Can you buy a home if you owe your ex spouse money for child support?

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My boyfriend and i are trying to buy a home, but before we buy one, I want to know if because he owes his wife past due money on child support, not on his current child support, but for 1999, if that can effect our loan, like if we can lose the house or if like she can have a lien put on it? And if so does it mean we lose the house?

  1. Reply
    August 4, 2011 at 3:28 am

    Does she have a judgement filed against him? If so, this could hinder you getting a loan until it’s paid. You would do best to check with an attorney. Check out this website for free attorney advice.

  2. Reply
    August 4, 2011 at 3:49 am

    How can he afford a house if he can’t take care of his current responsibilities?

    Get the child support caught up and then try to buy a home.

  3. Reply
    August 4, 2011 at 4:04 am

    I doubt any lender will give him a loan under those circumstances.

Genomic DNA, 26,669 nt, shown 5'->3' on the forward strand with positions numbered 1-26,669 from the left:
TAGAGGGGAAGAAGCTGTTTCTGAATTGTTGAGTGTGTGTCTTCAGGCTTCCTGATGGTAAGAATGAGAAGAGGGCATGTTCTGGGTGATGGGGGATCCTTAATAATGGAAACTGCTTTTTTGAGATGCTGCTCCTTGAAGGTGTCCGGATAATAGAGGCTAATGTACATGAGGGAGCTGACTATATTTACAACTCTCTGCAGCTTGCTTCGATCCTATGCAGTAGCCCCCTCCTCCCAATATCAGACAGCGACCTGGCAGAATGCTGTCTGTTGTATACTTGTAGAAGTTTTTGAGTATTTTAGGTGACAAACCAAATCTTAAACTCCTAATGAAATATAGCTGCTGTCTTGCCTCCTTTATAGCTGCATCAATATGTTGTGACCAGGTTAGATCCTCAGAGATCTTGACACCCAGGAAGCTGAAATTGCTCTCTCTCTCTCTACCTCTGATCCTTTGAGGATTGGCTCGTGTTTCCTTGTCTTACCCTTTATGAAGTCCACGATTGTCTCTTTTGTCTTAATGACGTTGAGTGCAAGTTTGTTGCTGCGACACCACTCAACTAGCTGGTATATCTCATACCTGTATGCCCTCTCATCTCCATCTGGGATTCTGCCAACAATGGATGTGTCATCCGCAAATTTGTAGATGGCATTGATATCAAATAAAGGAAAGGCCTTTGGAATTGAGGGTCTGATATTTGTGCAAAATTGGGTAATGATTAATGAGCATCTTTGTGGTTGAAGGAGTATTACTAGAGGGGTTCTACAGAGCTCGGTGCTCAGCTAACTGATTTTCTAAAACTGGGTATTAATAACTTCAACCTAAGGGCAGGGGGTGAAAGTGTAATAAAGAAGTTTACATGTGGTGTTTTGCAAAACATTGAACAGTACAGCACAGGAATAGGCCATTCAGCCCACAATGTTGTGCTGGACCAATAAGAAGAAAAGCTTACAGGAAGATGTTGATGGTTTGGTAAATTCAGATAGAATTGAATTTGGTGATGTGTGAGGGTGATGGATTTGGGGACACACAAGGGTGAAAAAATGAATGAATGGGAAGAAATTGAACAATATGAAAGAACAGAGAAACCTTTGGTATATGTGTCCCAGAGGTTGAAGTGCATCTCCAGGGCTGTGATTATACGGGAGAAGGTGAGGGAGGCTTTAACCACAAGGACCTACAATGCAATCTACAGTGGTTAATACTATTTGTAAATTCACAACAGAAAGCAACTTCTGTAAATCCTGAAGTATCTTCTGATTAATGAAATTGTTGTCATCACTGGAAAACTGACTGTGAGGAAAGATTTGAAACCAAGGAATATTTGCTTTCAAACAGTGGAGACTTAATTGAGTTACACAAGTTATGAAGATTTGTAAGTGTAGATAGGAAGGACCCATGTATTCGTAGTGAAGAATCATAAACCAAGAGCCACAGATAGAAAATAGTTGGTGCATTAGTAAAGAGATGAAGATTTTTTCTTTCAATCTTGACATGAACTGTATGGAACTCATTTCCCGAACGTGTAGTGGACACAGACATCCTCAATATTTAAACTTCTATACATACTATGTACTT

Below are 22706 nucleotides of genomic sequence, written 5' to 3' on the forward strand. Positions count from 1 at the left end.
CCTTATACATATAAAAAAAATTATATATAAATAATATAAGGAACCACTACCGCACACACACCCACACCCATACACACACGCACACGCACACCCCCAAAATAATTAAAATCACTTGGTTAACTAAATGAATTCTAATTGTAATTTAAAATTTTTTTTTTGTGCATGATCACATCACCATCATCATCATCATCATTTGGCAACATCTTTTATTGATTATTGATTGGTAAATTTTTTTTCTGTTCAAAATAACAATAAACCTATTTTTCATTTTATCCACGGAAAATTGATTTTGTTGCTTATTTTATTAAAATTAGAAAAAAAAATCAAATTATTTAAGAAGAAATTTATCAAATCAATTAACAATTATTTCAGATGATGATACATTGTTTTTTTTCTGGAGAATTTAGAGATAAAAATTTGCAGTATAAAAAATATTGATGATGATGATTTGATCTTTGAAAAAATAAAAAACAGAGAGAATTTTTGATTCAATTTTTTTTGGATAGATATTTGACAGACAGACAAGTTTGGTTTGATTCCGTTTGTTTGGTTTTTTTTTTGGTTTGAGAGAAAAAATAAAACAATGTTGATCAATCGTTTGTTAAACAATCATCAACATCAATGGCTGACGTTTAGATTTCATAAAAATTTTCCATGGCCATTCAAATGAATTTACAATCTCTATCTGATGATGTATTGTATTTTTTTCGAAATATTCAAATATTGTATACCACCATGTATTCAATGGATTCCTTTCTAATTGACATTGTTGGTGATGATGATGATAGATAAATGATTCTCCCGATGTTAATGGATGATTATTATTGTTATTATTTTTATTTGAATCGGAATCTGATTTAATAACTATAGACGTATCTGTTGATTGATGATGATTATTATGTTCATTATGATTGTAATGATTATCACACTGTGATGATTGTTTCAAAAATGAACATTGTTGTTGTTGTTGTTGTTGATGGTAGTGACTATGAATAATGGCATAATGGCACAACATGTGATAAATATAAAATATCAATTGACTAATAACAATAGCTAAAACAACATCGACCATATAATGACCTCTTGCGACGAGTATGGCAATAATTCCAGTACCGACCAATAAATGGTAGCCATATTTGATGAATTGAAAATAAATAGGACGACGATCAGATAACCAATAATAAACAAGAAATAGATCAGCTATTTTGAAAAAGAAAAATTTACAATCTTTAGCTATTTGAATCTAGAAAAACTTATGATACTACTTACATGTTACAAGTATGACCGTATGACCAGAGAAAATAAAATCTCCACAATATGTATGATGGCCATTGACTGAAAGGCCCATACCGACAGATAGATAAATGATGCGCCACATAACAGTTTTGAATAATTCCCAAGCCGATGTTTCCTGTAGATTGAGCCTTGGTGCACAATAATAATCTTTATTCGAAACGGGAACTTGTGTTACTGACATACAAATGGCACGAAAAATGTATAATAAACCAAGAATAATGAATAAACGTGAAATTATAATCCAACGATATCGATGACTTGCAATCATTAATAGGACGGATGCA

4. Reply
    Pastor Art (((SFECU)))
    August 4, 2011 at 4:44 am

    Why would you want to buy a house with such a loser?

    Doesn’t the fact that he he’s paying or behind in paying children support to two different women tell you something?

  5. Reply
    August 4, 2011 at 5:20 am

    Home loans for people with bad credit offer a solution for people who may find it difficult to get loans on account of poor credit ratings. There are many people who cherish a desire of owning their dream house – and these dreams can now be realized using these mortgage schemes that are targeted at people with poor credit ratings. Today, you can find many lenders and financial institutions that are willing to give these kind of loans.

  6. Reply
    Expert Realtor
    August 4, 2011 at 5:31 am

    If it’s on your credit report?

    Nope…it’s an automatic loan denial.

    I have never seen an exception.

    But it’s ONLY if it’s on his credit report.

    If he has court-ordered child support, he will be required to disclose that on the loan application and provide a copy of the agreement to the bank.

  7. Reply
    P.I.T.A. -but not what you think
    August 4, 2011 at 5:59 am

    It shows up as a non-dischargeable debt on his credit, so it can affect get any type of loan. He needs to get it paid up as it’s also collecting interest penalties as high as 10% compounded interest and there’s no statute of limitations on collect.

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